As word spread, supporters thronged the capitol’s entrances, lined the walkways encircling the rotunda and turned the Senate chamber’s gallery into a cheering section.
What made the scene so riveting was the woman who was required to speak without a break, without straying from the topic and without even leaning on her antique walnut desk. As time ran out, Republicans deemed her to have violated those rules — including once for being helped with a back brace — and made her give up the floor.
Such was the bedlam, however, that when the 19-10 vote finally happened, it came several minutes too late for a midnight deadline.
That kind of tenacity has also been the story of her life. Davis, 50, became a mother while still in her teens, lived for a time in a trailer park and graduated with honors from Harvard Law School.
As she spoke, Twitter registered 400,000 tweets with the hashtag #standwithwendy. One of them came from the official account of President Obama, and said: “Something special is happening in Austin tonight.”
But it was a rare — and likely temporary — victory for abortion rights advocates.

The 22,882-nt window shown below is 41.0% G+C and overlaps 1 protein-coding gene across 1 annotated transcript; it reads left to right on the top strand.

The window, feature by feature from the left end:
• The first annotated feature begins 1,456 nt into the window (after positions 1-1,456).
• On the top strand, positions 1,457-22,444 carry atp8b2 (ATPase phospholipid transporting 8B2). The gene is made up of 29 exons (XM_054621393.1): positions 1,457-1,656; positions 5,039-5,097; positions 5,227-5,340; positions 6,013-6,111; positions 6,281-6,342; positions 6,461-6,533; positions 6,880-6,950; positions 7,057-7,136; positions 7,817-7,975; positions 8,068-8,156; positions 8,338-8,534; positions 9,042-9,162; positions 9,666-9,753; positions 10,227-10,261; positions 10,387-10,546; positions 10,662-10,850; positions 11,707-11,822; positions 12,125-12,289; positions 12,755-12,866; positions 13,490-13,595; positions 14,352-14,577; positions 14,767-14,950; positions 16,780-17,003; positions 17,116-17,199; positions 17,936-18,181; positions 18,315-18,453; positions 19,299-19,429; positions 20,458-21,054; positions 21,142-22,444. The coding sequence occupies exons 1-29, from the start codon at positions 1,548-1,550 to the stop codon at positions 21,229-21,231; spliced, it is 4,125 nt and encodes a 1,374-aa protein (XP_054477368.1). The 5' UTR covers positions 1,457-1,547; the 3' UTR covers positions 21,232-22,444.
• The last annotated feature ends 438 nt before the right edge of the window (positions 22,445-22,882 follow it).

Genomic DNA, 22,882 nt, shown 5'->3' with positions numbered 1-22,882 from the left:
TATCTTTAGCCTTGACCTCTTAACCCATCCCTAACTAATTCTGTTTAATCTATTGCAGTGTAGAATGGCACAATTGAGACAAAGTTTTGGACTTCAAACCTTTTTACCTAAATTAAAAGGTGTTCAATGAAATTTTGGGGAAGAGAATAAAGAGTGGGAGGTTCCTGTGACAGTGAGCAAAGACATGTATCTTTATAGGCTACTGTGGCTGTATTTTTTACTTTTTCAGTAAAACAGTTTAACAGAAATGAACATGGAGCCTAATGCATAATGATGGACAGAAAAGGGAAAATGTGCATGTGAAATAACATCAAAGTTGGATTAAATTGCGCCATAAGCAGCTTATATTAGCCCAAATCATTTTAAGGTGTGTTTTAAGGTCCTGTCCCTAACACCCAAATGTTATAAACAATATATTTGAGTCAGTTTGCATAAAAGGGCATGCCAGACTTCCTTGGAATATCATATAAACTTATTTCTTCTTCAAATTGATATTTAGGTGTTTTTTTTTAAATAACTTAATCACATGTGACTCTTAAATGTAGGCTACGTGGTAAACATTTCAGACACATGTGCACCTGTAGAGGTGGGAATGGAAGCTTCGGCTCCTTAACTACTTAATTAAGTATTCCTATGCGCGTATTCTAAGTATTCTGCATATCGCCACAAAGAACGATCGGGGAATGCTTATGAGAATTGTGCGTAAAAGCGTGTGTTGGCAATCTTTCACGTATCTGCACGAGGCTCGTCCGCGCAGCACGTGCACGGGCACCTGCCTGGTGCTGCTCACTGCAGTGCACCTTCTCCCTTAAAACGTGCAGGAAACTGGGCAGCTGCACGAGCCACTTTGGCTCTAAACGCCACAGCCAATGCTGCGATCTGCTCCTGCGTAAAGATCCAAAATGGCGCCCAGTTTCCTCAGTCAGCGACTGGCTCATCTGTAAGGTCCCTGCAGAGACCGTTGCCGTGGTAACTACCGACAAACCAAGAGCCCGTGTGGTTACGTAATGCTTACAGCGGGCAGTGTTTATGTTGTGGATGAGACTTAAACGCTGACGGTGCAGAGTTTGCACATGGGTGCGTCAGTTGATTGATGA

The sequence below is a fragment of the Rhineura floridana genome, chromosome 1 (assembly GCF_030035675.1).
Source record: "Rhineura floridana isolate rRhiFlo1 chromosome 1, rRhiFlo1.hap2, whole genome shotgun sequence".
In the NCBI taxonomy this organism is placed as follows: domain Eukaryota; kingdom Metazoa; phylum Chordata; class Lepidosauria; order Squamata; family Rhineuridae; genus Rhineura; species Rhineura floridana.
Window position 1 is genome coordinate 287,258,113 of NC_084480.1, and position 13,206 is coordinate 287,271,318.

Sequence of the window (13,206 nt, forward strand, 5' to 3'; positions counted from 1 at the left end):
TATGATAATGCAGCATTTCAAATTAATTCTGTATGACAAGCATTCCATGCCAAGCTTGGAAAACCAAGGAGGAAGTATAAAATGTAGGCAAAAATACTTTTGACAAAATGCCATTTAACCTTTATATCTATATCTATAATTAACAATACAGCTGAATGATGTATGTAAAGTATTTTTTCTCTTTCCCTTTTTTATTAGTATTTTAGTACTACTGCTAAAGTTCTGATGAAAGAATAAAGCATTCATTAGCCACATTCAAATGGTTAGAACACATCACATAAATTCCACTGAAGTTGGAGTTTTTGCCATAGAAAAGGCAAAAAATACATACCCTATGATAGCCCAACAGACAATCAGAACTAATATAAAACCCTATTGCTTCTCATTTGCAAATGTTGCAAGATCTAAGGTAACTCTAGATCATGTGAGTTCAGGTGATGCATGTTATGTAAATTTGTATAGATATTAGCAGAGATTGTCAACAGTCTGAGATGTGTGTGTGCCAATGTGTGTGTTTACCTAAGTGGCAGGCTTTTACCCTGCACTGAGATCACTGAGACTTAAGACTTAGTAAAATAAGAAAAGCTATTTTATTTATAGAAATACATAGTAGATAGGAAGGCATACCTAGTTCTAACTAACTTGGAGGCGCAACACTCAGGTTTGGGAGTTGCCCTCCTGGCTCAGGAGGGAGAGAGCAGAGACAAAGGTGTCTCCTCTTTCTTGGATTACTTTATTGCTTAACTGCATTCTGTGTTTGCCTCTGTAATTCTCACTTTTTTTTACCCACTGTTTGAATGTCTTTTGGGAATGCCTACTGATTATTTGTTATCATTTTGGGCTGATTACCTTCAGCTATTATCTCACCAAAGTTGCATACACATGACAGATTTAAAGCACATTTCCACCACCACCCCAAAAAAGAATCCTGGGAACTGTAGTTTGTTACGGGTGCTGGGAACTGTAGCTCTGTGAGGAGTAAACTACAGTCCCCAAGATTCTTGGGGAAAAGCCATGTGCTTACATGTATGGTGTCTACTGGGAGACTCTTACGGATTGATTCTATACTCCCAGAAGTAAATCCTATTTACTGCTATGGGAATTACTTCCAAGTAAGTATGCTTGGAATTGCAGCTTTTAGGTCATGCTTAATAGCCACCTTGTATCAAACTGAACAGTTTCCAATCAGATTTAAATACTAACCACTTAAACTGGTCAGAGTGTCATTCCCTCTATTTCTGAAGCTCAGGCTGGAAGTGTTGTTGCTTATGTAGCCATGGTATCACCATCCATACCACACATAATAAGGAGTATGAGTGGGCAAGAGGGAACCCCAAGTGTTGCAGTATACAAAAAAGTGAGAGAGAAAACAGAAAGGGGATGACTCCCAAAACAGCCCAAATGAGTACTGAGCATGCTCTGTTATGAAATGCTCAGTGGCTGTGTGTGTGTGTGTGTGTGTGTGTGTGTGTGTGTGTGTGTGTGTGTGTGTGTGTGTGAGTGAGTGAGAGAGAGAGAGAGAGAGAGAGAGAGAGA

Davis succeeded in running out the clock on the session. So late Wednesday afternoon, Texas Gov. Rick Perry (R) announced that he would call the legislature back for another special session, to begin July 1. The abortion bill appears certain to be considered again, and if the Republican leadership acts quickly enough, it will not be subject to a filibuster.
“Obviously, if he brings that back again and the management in the capitol on both sides manages time better than they did when we started this past special session, that bill will pass,” Davis conceded in an interview.
The legislation would ban abortions after 20 weeks of pregnancy, which is about four weeks before a fetus is viable; mandate abortion clinics to meet the same standards as hospital-style surgical centers; and require doctors who perform the procedure to have admitting privileges at nearby hospitals.
Advocates of the legislation say it is a means of assuring abortion is safe; opponents say it would force nearly every abortion clinic in the state to close.
In the 2012 presidential and Senate elections, Republicans felt a backlash for waging what Democrats branded a “war on women,” particularly on questions involving contraception and abortion.
But there is a political tide pulling in the other direction. During the more than two years since the 2010 elections strengthened Republican power in state capitals across the country, many have moved to put new limitations on abortion.